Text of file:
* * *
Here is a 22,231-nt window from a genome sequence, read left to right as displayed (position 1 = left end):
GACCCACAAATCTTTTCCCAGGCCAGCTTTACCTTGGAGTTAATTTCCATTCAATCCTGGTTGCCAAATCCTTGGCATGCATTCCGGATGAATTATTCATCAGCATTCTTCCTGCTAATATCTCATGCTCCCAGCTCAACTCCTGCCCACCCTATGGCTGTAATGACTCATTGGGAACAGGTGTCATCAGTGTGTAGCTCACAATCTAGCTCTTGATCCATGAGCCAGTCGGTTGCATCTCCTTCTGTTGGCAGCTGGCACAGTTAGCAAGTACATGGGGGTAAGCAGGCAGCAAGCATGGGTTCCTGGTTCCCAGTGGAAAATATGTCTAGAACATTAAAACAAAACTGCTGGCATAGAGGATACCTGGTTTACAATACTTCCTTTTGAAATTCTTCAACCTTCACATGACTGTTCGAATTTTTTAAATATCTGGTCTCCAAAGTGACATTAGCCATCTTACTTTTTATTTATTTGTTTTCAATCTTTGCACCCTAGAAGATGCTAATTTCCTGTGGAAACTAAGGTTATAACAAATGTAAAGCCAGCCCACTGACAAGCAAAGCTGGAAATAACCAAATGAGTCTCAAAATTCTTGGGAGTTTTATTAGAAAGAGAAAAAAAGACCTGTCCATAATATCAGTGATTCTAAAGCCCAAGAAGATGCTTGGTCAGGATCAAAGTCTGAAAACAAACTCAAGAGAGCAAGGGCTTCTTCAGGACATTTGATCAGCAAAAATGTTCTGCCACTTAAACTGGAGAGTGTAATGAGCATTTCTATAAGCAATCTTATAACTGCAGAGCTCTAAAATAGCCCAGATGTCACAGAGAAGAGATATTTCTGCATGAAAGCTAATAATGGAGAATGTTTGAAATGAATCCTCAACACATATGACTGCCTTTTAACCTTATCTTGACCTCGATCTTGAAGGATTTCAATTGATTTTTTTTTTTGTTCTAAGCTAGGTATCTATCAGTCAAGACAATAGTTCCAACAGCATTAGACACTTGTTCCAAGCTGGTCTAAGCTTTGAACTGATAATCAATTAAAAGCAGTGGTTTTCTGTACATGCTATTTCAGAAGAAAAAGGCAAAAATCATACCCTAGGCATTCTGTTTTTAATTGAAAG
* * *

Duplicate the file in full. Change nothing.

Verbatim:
Here is a 22,231-nt window from a genome sequence, read left to right as displayed (position 1 = left end):
GACCCACAAATCTTTTCCCAGGCCAGCTTTACCTTGGAGTTAATTTCCATTCAATCCTGGTTGCCAAATCCTTGGCATGCATTCCGGATGAATTATTCATCAGCATTCTTCCTGCTAATATCTCATGCTCCCAGCTCAACTCCTGCCCACCCTATGGCTGTAATGACTCATTGGGAACAGGTGTCATCAGTGTGTAGCTCACAATCTAGCTCTTGATCCATGAGCCAGTCGGTTGCATCTCCTTCTGTTGGCAGCTGGCACAGTTAGCAAGTACATGGGGGTAAGCAGGCAGCAAGCATGGGTTCCTGGTTCCCAGTGGAAAATATGTCTAGAACATTAAAACAAAACTGCTGGCATAGAGGATACCTGGTTTACAATACTTCCTTTTGAAATTCTTCAACCTTCACATGACTGTTCGAATTTTTTAAATATCTGGTCTCCAAAGTGACATTAGCCATCTTACTTTTTATTTATTTGTTTTCAATCTTTGCACCCTAGAAGATGCTAATTTCCTGTGGAAACTAAGGTTATAACAAATGTAAAGCCAGCCCACTGACAAGCAAAGCTGGAAATAACCAAATGAGTCTCAAAATTCTTGGGAGTTTTATTAGAAAGAGAAAAAAAGACCTGTCCATAATATCAGTGATTCTAAAGCCCAAGAAGATGCTTGGTCAGGATCAAAGTCTGAAAACAAACTCAAGAGAGCAAGGGCTTCTTCAGGACATTTGATCAGCAAAAATGTTCTGCCACTTAAACTGGAGAGTGTAATGAGCATTTCTATAAGCAATCTTATAACTGCAGAGCTCTAAAATAGCCCAGATGTCACAGAGAAGAGATATTTCTGCATGAAAGCTAATAATGGAGAATGTTTGAAATGAATCCTCAACACATATGACTGCCTTTTAACCTTATCTTGACCTCGATCTTGAAGGATTTCAATTGATTTTTTTTTTTGTTCTAAGCTAGGTATCTATCAGTCAAGACAATAGTTCCAACAGCATTAGACACTTGTTCCAAGCTGGTCTAAGCTTTGAACTGATAATCAATTAAAAGCAGTGGTTTTCTGTACATGCTATTTCAGAAGAAAAAGGCAAAAATCATACCCTAGGCATTCTGTTTTTAATTGAAAG